Doctor talking with a senior patient

A doctor talking with a senior patient. Telemedicine has become a vital link during the virus lockdown.

I love change.

But I know the world does not embrace change the way I do, so it’s been amazing to see how, when under the gun, people pivot within days to change how they deliver their work.

Unless you work in grocery or a hospital, or drive trucks, you are probably teleworking or have dramatically changed how you deliver your product.

Has it been fun? No. But it’s been necessary, and we’ve seen people step up and—dare I say—surprise themselves at how they’ve been able to pivot quickly. While the delivery of their product or service may not be the same quality or meet the same set of expectations as before COVID-19, it’s been pretty darn good. And that’s been fun to watch, even if it hasn’t been fun to execute.

Look at K–12 and higher education. Both are educating students online now. Yes, parents have picked up much of the K–12 responsibilities, but the teachers are helping them by creating expectations and sharing lesson plans.

Folks in the arts are offering everything from online museum tours to streaming plays. Most higher education professors had only days to rethink the last half of their semester classes and take the classes online. Assignments were modified and some were replaced with different assignments, but the professors stepped up. Most of the students have adapted well to this new reality. I think it’s helped to know that, while no one signed up for this, everyone is living it.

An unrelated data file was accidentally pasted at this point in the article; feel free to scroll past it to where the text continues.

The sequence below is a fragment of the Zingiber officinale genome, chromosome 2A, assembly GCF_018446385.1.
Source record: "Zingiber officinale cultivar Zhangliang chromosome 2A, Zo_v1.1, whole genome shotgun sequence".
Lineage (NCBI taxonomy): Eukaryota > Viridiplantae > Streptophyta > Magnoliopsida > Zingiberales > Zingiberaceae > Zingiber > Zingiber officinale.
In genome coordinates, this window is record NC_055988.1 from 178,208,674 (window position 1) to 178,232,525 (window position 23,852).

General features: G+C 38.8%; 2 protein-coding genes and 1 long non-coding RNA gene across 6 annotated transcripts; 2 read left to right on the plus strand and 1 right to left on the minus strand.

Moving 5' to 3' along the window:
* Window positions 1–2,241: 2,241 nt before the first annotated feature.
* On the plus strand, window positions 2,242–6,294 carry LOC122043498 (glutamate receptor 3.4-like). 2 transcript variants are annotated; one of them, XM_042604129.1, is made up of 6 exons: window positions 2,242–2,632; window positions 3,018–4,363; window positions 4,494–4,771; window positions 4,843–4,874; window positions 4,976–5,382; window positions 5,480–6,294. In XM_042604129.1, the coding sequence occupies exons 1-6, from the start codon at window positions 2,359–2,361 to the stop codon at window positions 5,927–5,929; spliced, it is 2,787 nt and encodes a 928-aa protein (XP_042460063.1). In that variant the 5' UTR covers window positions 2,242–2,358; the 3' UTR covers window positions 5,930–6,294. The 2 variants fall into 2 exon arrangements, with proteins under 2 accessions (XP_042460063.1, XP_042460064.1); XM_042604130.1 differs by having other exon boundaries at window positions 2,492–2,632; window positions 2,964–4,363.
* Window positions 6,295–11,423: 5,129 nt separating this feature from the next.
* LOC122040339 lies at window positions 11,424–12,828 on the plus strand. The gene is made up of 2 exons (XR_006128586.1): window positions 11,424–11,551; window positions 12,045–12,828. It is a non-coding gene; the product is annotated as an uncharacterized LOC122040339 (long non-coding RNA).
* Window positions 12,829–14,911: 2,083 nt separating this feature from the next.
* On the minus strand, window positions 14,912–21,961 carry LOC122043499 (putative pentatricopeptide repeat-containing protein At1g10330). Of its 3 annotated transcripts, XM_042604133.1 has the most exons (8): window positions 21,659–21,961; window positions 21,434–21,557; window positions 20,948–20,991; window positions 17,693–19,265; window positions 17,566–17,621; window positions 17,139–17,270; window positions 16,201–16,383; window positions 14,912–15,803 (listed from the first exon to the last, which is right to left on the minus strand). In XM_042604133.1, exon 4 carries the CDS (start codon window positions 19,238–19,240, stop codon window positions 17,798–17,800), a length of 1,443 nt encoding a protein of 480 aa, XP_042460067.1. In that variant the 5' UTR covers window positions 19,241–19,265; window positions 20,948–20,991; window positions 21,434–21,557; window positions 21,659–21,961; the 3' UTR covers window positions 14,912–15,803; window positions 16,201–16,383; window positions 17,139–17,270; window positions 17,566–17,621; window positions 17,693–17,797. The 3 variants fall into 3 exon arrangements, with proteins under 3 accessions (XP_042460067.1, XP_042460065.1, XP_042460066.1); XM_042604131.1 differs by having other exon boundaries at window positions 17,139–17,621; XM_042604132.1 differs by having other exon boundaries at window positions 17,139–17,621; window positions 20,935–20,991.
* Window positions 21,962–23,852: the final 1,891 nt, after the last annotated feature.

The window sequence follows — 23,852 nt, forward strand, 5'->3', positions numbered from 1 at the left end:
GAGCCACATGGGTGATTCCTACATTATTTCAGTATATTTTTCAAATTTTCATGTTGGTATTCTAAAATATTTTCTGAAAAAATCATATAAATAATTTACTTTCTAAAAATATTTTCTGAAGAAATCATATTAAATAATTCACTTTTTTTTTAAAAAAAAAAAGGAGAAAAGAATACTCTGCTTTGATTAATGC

Restaurants are vulnerable when people are told to socially distance themselves. While layoffs and furloughs of staff have been common, most of the restaurants in my community are still open. I may not be able to dine in these days, but I can pick up a meal or have it delivered. Menus have been simplified and that’s OK. In January, the carryout and delivery options probably were not part of the restaurant’s portfolio, but tough times call for creative solutions, and restaurant owners have pivoted.

The same can be said for many small businesses. Some may have had little online presence before COVID-19. The pandemic this has caused many to rethink their online presence. If there was a website before, it’s probably been improved. If there was no website, there probably is now, and organizations are also using social media to drive customers to their sites. Online ordering and delivery options will save many small businesses.

I grew up going to church. There’s a rhyme young children are taught that essentially says the church is not the building, but the people. Churches today have figured out this is true. Worship services are being streamed live and outreach programs in the church continue, albeit virtually.

Medical and dental professionals are continuing to see people with emergencies face to face while using appropriate protective gear, but many doctor’s offices are now seeing their patients virtually as well. I read recently that one doctor is doing drive-thru testing in her practice’s parking lot. We wouldn’t have seen that in January, either.

So while times are tough, and they really are, my takeaway is that people are resilient and adaptable. If you had asked them six months ago how they would manage if something like this happened, I expect they would have acted as if they would crumble when the sky fell. But they’re not, and that’s to be celebrated.

Additionally, when this is all over and life settles back into a new normal—and it will—I hope we realize that doing things differently is not to be feared. We are stronger for being able to learn, under pressure, how creative and courageous we are. Let’s not lose that. Our ability to change has surprised us—let’s not revert when the pandemic ends.

Lynne Richardson is the dean of the College of Business at the University of Mary Washington.

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